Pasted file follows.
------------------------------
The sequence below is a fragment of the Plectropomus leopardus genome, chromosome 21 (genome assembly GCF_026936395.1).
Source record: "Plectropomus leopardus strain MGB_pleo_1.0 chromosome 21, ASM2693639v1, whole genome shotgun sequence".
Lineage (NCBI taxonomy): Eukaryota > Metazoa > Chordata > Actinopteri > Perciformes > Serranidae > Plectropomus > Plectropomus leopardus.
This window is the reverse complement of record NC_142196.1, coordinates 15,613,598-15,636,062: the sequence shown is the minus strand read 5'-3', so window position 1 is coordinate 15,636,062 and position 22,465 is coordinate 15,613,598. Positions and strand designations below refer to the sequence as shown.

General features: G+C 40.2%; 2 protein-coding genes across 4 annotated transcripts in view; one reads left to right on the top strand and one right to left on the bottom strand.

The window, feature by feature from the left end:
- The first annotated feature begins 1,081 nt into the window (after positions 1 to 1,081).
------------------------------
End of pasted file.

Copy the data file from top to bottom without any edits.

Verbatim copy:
The sequence below is a fragment of the Plectropomus leopardus genome, chromosome 21 (genome assembly GCF_026936395.1).
Source record: "Plectropomus leopardus strain MGB_pleo_1.0 chromosome 21, ASM2693639v1, whole genome shotgun sequence".
Lineage (NCBI taxonomy): Eukaryota > Metazoa > Chordata > Actinopteri > Perciformes > Serranidae > Plectropomus > Plectropomus leopardus.
This window is the reverse complement of record NC_142196.1, coordinates 15,613,598-15,636,062: the sequence shown is the minus strand read 5'-3', so window position 1 is coordinate 15,636,062 and position 22,465 is coordinate 15,613,598. Positions and strand designations below refer to the sequence as shown.

General features: G+C 40.2%; 2 protein-coding genes across 4 annotated transcripts in view; one reads left to right on the top strand and one right to left on the bottom strand.

The window, feature by feature from the left end:
- The first annotated feature begins 1,081 nt into the window (after positions 1 to 1,081).